A weekly web column by Roger A. Baylor.
Earlier in 2016, it was revealed that the annual Keg Liquors Fest of Ale will relocate to New Albany’s Riverfront Amphitheater. For the past decade, Fest of Ale has been held in Clarksville.
The 2016 date for Keg Liquors Fest of Ale is Saturday, June 4, and the event is sure to attract around 1,500 craft beer devotees, with room for future growth. As in the past, proceeds are to be donated to the Crusade for Children, and if experience is any indication, there will be stellar selection of craft beer samples.
Another riverside festival dominated local headlines earlier this week, as the city of Jeffersonville announced it would be hosting Abbey Road on the River (an important Beatles-themed music festival) in 2017. Next year it will shift to Indiana from its current home on the Belvedere in downtown Louisville.
My guess is that many readers would rank Abbey Road on the River above Keg Liquors Fest of Ale in approximate order of importance. I don’t think so, and although I’m as much of a Beatles fan as anyone, it is my opinion that New Albany comes out ahead with craft beer.
That’s because there’s quite a lot of craft beer in New Albany these days, which in itself is a statement of fact once deemed unlikely, even by me.
Fest of Ale exists because of craft beer’s explosive growth. Ratings regularly confirm Keg Liquors as a major regional retail player when it comes to craft beer. Craft beer market penetration in Indiana is in the top twenty, nationwide, and there are 120 operational Hoosier breweries – three of them in New Albany.
Taken together, these factors combine to create considerable potential synergy for New Albany. Especially downtown, we’re already is a craft beer hotbed, far more so than Jeffersonville.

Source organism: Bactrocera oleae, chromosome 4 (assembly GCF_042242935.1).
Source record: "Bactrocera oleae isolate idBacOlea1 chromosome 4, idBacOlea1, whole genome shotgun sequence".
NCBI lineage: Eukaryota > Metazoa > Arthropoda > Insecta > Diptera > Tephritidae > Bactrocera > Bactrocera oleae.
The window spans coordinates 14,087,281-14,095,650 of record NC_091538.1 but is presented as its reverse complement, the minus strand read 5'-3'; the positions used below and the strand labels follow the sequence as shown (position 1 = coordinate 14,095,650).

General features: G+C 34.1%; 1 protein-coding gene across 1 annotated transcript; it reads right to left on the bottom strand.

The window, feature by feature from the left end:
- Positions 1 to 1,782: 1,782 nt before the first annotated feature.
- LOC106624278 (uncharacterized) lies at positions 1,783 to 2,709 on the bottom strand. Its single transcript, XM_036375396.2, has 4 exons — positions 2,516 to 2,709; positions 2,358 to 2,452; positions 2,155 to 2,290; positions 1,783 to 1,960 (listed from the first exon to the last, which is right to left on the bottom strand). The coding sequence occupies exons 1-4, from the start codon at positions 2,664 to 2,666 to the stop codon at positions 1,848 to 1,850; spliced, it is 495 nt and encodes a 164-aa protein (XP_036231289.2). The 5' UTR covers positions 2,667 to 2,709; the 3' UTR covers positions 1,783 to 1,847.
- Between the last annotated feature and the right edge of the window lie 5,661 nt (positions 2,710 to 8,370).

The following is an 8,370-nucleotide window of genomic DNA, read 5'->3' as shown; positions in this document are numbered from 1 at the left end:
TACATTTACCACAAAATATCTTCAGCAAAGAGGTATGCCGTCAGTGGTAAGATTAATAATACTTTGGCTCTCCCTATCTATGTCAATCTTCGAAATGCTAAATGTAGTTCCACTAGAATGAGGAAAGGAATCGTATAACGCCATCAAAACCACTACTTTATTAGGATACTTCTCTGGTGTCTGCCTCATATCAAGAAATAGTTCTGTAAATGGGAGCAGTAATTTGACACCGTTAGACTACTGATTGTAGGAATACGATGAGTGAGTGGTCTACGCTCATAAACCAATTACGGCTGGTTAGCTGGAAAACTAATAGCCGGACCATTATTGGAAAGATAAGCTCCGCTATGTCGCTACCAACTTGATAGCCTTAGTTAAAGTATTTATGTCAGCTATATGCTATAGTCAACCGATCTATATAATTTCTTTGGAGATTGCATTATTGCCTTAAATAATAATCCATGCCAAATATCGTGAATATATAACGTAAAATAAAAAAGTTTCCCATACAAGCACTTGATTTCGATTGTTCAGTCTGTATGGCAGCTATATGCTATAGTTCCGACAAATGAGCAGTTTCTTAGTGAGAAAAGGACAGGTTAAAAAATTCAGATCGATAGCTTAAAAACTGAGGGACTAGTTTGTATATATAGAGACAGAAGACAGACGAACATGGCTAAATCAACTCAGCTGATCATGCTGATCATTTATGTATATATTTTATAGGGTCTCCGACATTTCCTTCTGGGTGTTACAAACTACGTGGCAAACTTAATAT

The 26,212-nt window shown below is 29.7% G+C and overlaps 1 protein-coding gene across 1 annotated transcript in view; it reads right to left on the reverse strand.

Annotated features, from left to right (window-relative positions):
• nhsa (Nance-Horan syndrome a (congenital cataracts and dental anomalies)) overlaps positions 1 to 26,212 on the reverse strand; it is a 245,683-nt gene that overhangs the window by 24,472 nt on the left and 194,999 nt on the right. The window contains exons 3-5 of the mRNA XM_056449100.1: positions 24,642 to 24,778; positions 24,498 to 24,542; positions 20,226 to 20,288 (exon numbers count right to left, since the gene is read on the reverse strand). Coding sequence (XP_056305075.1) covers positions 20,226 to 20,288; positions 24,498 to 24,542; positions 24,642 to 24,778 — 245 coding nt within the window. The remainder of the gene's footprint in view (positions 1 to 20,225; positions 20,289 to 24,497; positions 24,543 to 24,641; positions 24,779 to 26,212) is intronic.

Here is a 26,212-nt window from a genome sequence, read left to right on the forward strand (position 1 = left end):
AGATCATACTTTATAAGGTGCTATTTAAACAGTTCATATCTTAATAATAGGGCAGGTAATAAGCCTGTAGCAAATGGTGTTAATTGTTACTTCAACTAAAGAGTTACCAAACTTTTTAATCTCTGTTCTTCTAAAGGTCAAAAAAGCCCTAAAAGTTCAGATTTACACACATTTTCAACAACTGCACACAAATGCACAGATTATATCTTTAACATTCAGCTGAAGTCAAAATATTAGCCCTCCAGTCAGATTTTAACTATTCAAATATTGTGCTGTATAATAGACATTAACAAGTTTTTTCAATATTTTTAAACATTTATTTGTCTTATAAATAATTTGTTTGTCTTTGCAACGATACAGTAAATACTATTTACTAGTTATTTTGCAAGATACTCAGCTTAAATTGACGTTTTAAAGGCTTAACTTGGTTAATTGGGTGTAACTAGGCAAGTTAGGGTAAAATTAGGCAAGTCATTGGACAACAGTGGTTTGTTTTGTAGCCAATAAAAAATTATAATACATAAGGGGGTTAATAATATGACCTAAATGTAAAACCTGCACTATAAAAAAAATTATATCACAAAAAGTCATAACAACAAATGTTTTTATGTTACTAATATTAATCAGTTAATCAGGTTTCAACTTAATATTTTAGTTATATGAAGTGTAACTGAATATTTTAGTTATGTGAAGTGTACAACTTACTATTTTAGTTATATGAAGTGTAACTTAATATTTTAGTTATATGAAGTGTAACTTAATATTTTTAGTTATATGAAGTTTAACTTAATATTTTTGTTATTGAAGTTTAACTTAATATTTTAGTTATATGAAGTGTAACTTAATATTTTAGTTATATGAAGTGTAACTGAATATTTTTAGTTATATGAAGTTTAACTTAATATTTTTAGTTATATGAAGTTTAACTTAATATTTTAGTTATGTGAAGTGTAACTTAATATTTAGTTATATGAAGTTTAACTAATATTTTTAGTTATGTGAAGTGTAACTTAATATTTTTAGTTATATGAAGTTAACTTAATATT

Fest of Ale’s presence in New Albany provides the reinforcement of an exclamation mark for what has become a formidable daily craft beer presence.
Just look at a map of downtown New Albany. Draw a line from Floyd County Brewing to Dragon King’s Daughter, then from DKD to Gospel Bird, and finally from Gospel Bird back to FCBC. There are somewhere between 75 and 100 draft spouts inside this triangle – to be sure, not all pouring craft beers, but perhaps as many as 80% are.
That’s big. If you were here ten years ago, you understand how big -- and I’m purposefully excluding the remainder of the city: NABC Pizzeria & Public House, Donum Dei Brewery, Bridge Liquors, Sunset Spirits … the list is large, indeed.
As to why this matters – why the existence of small, independently owned breweries constitutes hopeful and helpful tends – consider these words from an instructive essay in All About Beer magazine.
Breweries aren’t like the average industrial plant. They are people magnets, bringing folks in who are curious to try a pint of locally made IPA. In fairly short order, breweries can create little pockets of prosperity in cities that can (and often do) radiate out into the neighborhood. Pretty soon, other businesses see the bustle and consider moving in, too. It doesn’t hurt that breweries often find run-down parts of towns that have great buildings. Once a brewery moves in and refurbishes an old building, it reveals the innate promise of adjacent buildings to prospective renters.
In New Albany, we can extend this analogy to any number of eateries and bars that have opened during the past decade. They cannot achieve economic development miracles all by themselves, but when community pillars are unable to muster more compelling strategies, food and drink mark a good place to start.